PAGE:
What shame! What a terrible lesson. And what an awakening for a fallen woman whose illusion of love had been, until then, none but the most charmed and poetic. And what of the man for whom she endured such opprobrium and risk, was he at least affected by the heartbreaking anxiety he caused?


Poor woman. Passion blinded her and thrust her one last time to the edge of the abyss. A courageous effort to maintain her virtue preserved her once more. And what did the man feel about her painful yet guileless struggle? Only contempt, anger, and rage at the fact that he had gone out of his way three times for nothing and that his foolish vanity had been gravely compromised–in the eyes of his porter. Finally, and this was the ultimate sign of his great and vulgar ineptitude, the man spoke and dressed in such a way for this first interview that he surely piled shame and confusion upon a woman already crushed beneath the weight of shame and confusion.

What a painful lesson it would be, Rodolphe thought, if this woman (hopefully unknown to me) had overheard the words used to describe behavior, certainly culpable, that had cost her so much love, terror, and remorse, and so many tears as well. And when he considered that the Marquise d’Harville could be the sad heroine of this adventure, Rodolphe wondered through what aberration, what fatality the young, Monsieur d’Harville, spiritual, devoted, generous, and tenderly in love with his wife, could be sacrificed to a man so foolish, avaricious, egotistical, and ridiculous. Had the marquise fallen in love with the appearance alone of this man, who was said to be quite handsome?

However, Rodolphe knew Madame d’Harville to be a woman of passion, wit, and refinement, a woman of exalted character; not the slightest reproach had so much as grazed her reputation. Where could she have met the man? Rodolphe saw her quite frequently and did not recall having met anyone at the d’Harville home who resembled the Commander. After these mature considerations, Rodolphe had almost convinced himself that the woman was not the marquise.

Madame Pipelet, having concluded her culinary responsibilities, resumed her conversation with Rodolphe.

“Who lives on the second floor?” he asked.

“Mother Burette, an excellent reader of cards. She can read your hand like an open book. Some very high-class people come to see her to have their fortune told. She makes so much money her purse is fatter than she is. And yet, that is only one of her skills.”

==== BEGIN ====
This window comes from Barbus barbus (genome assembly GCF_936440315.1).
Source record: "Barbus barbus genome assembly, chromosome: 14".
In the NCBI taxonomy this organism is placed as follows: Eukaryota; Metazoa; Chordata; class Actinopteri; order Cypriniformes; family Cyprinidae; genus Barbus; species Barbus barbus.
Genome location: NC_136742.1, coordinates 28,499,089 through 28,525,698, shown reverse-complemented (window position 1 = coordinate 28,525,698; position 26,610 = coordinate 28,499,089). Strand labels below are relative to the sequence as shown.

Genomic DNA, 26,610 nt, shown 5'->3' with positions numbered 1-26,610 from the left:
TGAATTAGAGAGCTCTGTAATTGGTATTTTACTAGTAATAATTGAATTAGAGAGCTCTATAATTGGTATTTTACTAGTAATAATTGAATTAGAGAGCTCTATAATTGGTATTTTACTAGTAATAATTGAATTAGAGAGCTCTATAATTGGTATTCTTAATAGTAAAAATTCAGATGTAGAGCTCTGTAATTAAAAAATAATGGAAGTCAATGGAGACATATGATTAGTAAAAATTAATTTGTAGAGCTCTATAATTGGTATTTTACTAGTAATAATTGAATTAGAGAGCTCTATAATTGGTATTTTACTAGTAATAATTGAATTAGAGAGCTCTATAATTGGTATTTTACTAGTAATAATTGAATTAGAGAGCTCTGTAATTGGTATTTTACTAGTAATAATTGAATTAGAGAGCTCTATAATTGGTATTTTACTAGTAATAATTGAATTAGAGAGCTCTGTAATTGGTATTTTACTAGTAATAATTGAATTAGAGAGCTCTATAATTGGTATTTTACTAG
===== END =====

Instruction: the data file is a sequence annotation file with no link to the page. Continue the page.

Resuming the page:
“Oh? What else does she do?”

“She maintains what you might call a private pawnshop.”


“I’m only telling you this because you’re a young man and it will help you decide to become our tenant.”


“Carnival will soon be starting; the season of dairymaids and strongmen, Turks, and savages. That’s when the well-heeled are sometimes a little short of cash. And it’s always convenient to have a resource close to home, instead of having to ask your aunt, and we all know how humiliating that is since everyone knows your business.”

“Your aunt? Does your aunt lend money?”

“What, you didn’t know? Come, come, you’re pulling my leg. And at your age!”

“How am I pulling your leg, Madame Pipelet?”

“Asking me if my aunt makes loans.”


“Because every young person above the age of reason knows that ‘going to see your aunt’ means that you’re bringing something to a pawnshop.”

“Oh, now I understand, the woman on the second floor also lets you pawn things for cash?”

“Very clever, very clever. Of course she lends money, and for a lot less than the pawnbroker. And it’s much simpler. There’s no embarrassment, no paperwork, no receipts, no figures, and on and on. For example, if you bring Mother Burette a shirt that’s worth three francs, she’ll lend you ten sous. One week later you bring her 20 sous, otherwise she keeps the shirt. Simple, isn’t it? Always round numbers. A child could understand it.”

“Oh, it’s all quite clear; but I thought it was illegal to lend money that way.”

“Hah, hah, hah,” Madame Pipelet burst out laughing. “Did you just escape from your village, young man? Excuse me. Pretend I’m your mother and you’re my child.”

“That’s very kind of you.”

“Of course it’s illegal to take goods in pawn, but if we only did what was permitted, we’d all of us be standing around with our arms crossed doing nothing. Mother Burette doesn’t write anything down, doesn’t give you a receipt, there’s no proof against her, she laughs at the police. It’s wonderfully amusing. You should see the junk they bring her. You have no idea what she lends money for sometimes. Once, someone pawned a gray parrot that would swear like a pirate, the scoundrel.”